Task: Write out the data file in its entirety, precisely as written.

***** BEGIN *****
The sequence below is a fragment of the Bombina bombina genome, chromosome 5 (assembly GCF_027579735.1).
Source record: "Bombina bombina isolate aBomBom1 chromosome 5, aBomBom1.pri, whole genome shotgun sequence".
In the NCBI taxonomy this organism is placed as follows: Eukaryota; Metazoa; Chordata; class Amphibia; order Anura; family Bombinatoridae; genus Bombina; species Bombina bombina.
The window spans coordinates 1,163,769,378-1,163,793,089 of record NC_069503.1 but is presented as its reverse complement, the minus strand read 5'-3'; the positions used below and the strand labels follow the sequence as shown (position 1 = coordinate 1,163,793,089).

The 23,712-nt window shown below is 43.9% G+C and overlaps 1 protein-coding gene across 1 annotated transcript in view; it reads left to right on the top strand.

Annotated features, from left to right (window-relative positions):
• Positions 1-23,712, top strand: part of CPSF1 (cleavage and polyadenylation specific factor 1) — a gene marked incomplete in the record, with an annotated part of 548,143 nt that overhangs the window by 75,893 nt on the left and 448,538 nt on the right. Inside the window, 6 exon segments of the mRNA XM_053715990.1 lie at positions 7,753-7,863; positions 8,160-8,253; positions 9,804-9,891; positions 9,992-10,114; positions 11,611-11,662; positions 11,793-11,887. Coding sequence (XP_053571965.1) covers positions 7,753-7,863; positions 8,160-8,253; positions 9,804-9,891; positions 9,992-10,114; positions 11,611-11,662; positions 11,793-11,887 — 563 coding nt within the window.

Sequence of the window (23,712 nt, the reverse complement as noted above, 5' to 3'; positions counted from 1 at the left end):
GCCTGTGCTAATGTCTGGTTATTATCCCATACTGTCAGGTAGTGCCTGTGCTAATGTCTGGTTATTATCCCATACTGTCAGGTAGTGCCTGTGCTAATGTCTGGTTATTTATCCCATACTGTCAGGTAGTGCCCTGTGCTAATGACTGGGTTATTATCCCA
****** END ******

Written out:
The sequence below is a fragment of the Bombina bombina genome, chromosome 5 (assembly GCF_027579735.1).
Source record: "Bombina bombina isolate aBomBom1 chromosome 5, aBomBom1.pri, whole genome shotgun sequence".
In the NCBI taxonomy this organism is placed as follows: Eukaryota; Metazoa; Chordata; class Amphibia; order Anura; family Bombinatoridae; genus Bombina; species Bombina bombina.
The window spans coordinates 1,163,769,378-1,163,793,089 of record NC_069503.1 but is presented as its reverse complement, the minus strand read 5'-3'; the positions used below and the strand labels follow the sequence as shown (position 1 = coordinate 1,163,793,089).

The 23,712-nt window shown below is 43.9% G+C and overlaps 1 protein-coding gene across 1 annotated transcript in view; it reads left to right on the top strand.

Annotated features, from left to right (window-relative positions):
• Positions 1-23,712, top strand: part of CPSF1 (cleavage and polyadenylation specific factor 1) — a gene marked incomplete in the record, with an annotated part of 548,143 nt that overhangs the window by 75,893 nt on the left and 448,538 nt on the right. Inside the window, 6 exon segments of the mRNA XM_053715990.1 lie at positions 7,753-7,863; positions 8,160-8,253; positions 9,804-9,891; positions 9,992-10,114; positions 11,611-11,662; positions 11,793-11,887. Coding sequence (XP_053571965.1) covers positions 7,753-7,863; positions 8,160-8,253; positions 9,804-9,891; positions 9,992-10,114; positions 11,611-11,662; positions 11,793-11,887 — 563 coding nt within the window.

Sequence of the window (23,712 nt, the reverse complement as noted above, 5' to 3'; positions counted from 1 at the left end):
GCCTGTGCTAATGTCTGGTTATTATCCCATACTGTCAGGTAGTGCCTGTGCTAATGTCTGGTTATTATCCCATACTGTCAGGTAGTGCCTGTGCTAATGTCTGGTTATTTATCCCATACTGTCAGGTAGTGCCCTGTGCTAATGACTGGGTTATTATCCCA